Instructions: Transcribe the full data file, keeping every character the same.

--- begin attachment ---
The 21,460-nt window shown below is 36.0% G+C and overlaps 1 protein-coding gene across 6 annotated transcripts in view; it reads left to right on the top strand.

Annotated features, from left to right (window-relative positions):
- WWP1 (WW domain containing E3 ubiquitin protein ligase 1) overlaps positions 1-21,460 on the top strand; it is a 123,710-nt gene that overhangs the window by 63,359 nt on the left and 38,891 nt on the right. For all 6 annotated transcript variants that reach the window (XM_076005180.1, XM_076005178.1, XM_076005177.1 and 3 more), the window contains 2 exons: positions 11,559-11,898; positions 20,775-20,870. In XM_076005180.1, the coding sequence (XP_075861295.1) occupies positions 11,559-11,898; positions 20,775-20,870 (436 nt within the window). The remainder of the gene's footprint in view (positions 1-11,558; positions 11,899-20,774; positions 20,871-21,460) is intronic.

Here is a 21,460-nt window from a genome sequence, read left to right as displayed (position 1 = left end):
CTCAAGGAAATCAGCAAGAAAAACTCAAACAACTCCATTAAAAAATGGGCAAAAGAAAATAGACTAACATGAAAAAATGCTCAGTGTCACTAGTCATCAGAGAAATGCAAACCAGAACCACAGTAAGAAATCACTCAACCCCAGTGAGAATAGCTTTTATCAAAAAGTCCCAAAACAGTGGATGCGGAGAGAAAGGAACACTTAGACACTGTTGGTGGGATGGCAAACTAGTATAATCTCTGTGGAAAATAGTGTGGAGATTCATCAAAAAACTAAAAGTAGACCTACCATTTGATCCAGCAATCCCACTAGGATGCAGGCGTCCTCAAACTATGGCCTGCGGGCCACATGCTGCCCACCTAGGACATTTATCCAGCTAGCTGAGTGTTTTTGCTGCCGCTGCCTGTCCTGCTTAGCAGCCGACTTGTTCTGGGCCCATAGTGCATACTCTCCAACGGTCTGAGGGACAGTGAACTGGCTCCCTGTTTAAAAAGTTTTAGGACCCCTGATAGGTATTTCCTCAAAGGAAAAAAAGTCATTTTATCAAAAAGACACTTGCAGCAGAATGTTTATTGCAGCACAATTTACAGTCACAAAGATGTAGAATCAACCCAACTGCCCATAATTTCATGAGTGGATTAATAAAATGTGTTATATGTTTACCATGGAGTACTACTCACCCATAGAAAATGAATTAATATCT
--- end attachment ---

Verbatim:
The 21,460-nt window shown below is 36.0% G+C and overlaps 1 protein-coding gene across 6 annotated transcripts in view; it reads left to right on the top strand.

Annotated features, from left to right (window-relative positions):
- WWP1 (WW domain containing E3 ubiquitin protein ligase 1) overlaps positions 1-21,460 on the top strand; it is a 123,710-nt gene that overhangs the window by 63,359 nt on the left and 38,891 nt on the right. For all 6 annotated transcript variants that reach the window (XM_076005180.1, XM_076005178.1, XM_076005177.1 and 3 more), the window contains 2 exons: positions 11,559-11,898; positions 20,775-20,870. In XM_076005180.1, the coding sequence (XP_075861295.1) occupies positions 11,559-11,898; positions 20,775-20,870 (436 nt within the window). The remainder of the gene's footprint in view (positions 1-11,558; positions 11,899-20,774; positions 20,871-21,460) is intronic.

Here is a 21,460-nt window from a genome sequence, read left to right as displayed (position 1 = left end):
CTCAAGGAAATCAGCAAGAAAAACTCAAACAACTCCATTAAAAAATGGGCAAAAGAAAATAGACTAACATGAAAAAATGCTCAGTGTCACTAGTCATCAGAGAAATGCAAACCAGAACCACAGTAAGAAATCACTCAACCCCAGTGAGAATAGCTTTTATCAAAAAGTCCCAAAACAGTGGATGCGGAGAGAAAGGAACACTTAGACACTGTTGGTGGGATGGCAAACTAGTATAATCTCTGTGGAAAATAGTGTGGAGATTCATCAAAAAACTAAAAGTAGACCTACCATTTGATCCAGCAATCCCACTAGGATGCAGGCGTCCTCAAACTATGGCCTGCGGGCCACATGCTGCCCACCTAGGACATTTATCCAGCTAGCTGAGTGTTTTTGCTGCCGCTGCCTGTCCTGCTTAGCAGCCGACTTGTTCTGGGCCCATAGTGCATACTCTCCAACGGTCTGAGGGACAGTGAACTGGCTCCCTGTTTAAAAAGTTTTAGGACCCCTGATAGGTATTTCCTCAAAGGAAAAAAAGTCATTTTATCAAAAAGACACTTGCAGCAGAATGTTTATTGCAGCACAATTTACAGTCACAAAGATGTAGAATCAACCCAACTGCCCATAATTTCATGAGTGGATTAATAAAATGTGTTATATGTTTACCATGGAGTACTACTCACCCATAGAAAATGAATTAATATCT